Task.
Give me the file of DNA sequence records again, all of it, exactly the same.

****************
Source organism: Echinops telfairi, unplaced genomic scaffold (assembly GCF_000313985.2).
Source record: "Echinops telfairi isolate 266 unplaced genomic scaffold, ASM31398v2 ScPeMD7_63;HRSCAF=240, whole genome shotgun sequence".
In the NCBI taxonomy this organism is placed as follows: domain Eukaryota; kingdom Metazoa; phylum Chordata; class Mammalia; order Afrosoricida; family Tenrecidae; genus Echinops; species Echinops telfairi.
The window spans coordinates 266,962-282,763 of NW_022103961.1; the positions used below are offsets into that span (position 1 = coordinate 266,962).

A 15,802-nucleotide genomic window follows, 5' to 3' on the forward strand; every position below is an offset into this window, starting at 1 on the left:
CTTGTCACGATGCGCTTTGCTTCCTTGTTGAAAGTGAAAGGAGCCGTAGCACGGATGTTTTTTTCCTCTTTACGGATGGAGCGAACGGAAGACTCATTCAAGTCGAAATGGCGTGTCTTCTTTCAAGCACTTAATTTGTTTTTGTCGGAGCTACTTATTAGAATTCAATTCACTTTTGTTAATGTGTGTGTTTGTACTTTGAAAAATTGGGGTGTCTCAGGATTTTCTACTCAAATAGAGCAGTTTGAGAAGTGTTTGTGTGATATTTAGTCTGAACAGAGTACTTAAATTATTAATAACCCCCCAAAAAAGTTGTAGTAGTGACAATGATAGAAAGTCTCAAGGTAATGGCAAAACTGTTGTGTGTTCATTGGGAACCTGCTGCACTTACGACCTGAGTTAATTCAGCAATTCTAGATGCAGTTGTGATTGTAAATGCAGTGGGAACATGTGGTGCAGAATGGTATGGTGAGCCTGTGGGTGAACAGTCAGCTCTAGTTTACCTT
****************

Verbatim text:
Source organism: Echinops telfairi, unplaced genomic scaffold (assembly GCF_000313985.2).
Source record: "Echinops telfairi isolate 266 unplaced genomic scaffold, ASM31398v2 ScPeMD7_63;HRSCAF=240, whole genome shotgun sequence".
In the NCBI taxonomy this organism is placed as follows: domain Eukaryota; kingdom Metazoa; phylum Chordata; class Mammalia; order Afrosoricida; family Tenrecidae; genus Echinops; species Echinops telfairi.
The window spans coordinates 266,962-282,763 of NW_022103961.1; the positions used below are offsets into that span (position 1 = coordinate 266,962).

A 15,802-nucleotide genomic window follows, 5' to 3' on the forward strand; every position below is an offset into this window, starting at 1 on the left:
CTTGTCACGATGCGCTTTGCTTCCTTGTTGAAAGTGAAAGGAGCCGTAGCACGGATGTTTTTTTCCTCTTTACGGATGGAGCGAACGGAAGACTCATTCAAGTCGAAATGGCGTGTCTTCTTTCAAGCACTTAATTTGTTTTTGTCGGAGCTACTTATTAGAATTCAATTCACTTTTGTTAATGTGTGTGTTTGTACTTTGAAAAATTGGGGTGTCTCAGGATTTTCTACTCAAATAGAGCAGTTTGAGAAGTGTTTGTGTGATATTTAGTCTGAACAGAGTACTTAAATTATTAATAACCCCCCAAAAAAGTTGTAGTAGTGACAATGATAGAAAGTCTCAAGGTAATGGCAAAACTGTTGTGTGTTCATTGGGAACCTGCTGCACTTACGACCTGAGTTAATTCAGCAATTCTAGATGCAGTTGTGATTGTAAATGCAGTGGGAACATGTGGTGCAGAATGGTATGGTGAGCCTGTGGGTGAACAGTCAGCTCTAGTTTACCTT